Driving down Second Street in Chaska, you may feel like you are in another time. In sight will be brick buildings, some over 160 years old, that have been ravaged by fire and invaded by flood waters yet are still standing. For its annual exhibit, the Chaska History Center will honor our first “downtown district”. Stories and photos will tell the tales of the shoemaker, a butcher, a TV repairman, the “candy lady”, the newspapermen of the Chaska Herald and the buildings where they worked.
Hundreds of hours of research have been spent sifting through book, photos and the internet to provide windows into Chaska’s past that open up as visitors look through the displays. Infrastructure details explain how the town operated – behind the beautiful buildings and the people inside.
Topics include: the impact of the railroads and steamboats, how electricity came into place, how water was delivered, and how refuse was taken away. Natural gas provided lighting before electricity, and telephones weren’t always quickly available. The streets and sidewalks arrived and brought a look and a sense of the modern times. Religion was a major influence in the spiritual and social aspects of lives, and the building (and re-building) of churches was evidence of the commitment by the congregations. Similarly, the disasters of fire, flood and tornados that befell the citizens were taken in stride after the dust settled and river receded.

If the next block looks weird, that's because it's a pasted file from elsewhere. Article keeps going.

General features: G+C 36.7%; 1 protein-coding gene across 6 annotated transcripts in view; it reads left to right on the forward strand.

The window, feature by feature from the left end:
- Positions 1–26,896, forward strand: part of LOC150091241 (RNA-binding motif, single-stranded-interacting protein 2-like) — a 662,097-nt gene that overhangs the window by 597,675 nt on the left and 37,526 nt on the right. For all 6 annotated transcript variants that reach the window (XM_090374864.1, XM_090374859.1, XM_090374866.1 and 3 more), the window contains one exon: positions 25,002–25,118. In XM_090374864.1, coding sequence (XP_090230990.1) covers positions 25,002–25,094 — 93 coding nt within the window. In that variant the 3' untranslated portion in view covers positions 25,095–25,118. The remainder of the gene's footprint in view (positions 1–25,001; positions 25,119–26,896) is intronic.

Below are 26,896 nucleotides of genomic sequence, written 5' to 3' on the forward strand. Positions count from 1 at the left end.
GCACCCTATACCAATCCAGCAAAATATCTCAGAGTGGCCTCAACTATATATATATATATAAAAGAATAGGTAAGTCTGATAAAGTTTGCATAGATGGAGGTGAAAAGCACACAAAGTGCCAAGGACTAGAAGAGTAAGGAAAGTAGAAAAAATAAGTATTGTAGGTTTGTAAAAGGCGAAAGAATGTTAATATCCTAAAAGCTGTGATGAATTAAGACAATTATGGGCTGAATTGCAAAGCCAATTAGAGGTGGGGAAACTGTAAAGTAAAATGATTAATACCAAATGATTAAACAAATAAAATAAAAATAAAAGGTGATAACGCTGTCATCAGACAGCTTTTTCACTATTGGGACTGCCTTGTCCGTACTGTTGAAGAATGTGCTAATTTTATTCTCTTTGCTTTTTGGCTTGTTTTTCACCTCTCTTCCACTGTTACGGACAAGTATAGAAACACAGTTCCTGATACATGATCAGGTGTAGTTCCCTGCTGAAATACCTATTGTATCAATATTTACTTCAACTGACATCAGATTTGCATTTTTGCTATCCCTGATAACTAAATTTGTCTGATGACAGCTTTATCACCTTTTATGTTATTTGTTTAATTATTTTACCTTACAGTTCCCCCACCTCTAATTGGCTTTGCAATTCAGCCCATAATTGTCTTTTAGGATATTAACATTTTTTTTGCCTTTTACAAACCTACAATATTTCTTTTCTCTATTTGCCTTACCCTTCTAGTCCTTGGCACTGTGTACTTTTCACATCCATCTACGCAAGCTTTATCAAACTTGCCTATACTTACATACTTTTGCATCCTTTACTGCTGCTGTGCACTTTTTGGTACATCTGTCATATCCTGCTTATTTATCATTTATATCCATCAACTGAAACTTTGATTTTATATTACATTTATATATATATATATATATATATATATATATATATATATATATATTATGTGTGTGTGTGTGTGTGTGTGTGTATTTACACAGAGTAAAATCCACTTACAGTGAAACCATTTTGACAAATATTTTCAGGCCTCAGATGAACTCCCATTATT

Present-day and vintage photos allow us to imagine the working lives and economies of business that rose and fell like the waters of the Minnesota River. Restaurants, hotels, auto garages, livery stables, general stores, and buildings that came to known by the name of their original owner, and the ever-present influence of the Herald newspaper are all showcased.